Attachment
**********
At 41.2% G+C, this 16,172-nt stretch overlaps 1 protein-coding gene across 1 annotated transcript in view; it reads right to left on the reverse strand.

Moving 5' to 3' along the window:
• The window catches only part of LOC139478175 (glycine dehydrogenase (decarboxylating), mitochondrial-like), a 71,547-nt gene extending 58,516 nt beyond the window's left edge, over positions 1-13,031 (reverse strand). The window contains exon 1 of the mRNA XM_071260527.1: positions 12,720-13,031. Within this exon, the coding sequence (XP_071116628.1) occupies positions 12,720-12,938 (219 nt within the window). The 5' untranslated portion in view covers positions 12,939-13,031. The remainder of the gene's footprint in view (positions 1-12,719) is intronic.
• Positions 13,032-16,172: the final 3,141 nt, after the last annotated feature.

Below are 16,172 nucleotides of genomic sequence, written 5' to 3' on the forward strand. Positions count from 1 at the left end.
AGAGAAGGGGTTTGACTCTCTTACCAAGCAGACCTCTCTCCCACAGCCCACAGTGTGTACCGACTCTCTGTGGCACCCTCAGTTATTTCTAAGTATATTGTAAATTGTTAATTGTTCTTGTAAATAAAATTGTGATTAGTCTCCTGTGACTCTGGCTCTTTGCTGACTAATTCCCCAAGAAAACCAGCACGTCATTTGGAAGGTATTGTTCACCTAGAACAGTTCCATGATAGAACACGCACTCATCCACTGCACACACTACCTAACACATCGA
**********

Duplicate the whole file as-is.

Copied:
At 41.2% G+C, this 16,172-nt stretch overlaps 1 protein-coding gene across 1 annotated transcript in view; it reads right to left on the reverse strand.

Moving 5' to 3' along the window:
• The window catches only part of LOC139478175 (glycine dehydrogenase (decarboxylating), mitochondrial-like), a 71,547-nt gene extending 58,516 nt beyond the window's left edge, over positions 1-13,031 (reverse strand). The window contains exon 1 of the mRNA XM_071260527.1: positions 12,720-13,031. Within this exon, the coding sequence (XP_071116628.1) occupies positions 12,720-12,938 (219 nt within the window). The 5' untranslated portion in view covers positions 12,939-13,031. The remainder of the gene's footprint in view (positions 1-12,719) is intronic.
• Positions 13,032-16,172: the final 3,141 nt, after the last annotated feature.

Below are 16,172 nucleotides of genomic sequence, written 5' to 3' on the forward strand. Positions count from 1 at the left end.
AGAGAAGGGGTTTGACTCTCTTACCAAGCAGACCTCTCTCCCACAGCCCACAGTGTGTACCGACTCTCTGTGGCACCCTCAGTTATTTCTAAGTATATTGTAAATTGTTAATTGTTCTTGTAAATAAAATTGTGATTAGTCTCCTGTGACTCTGGCTCTTTGCTGACTAATTCCCCAAGAAAACCAGCACGTCATTTGGAAGGTATTGTTCACCTAGAACAGTTCCATGATAGAACACGCACTCATCCACTGCACACACTACCTAACACATCGA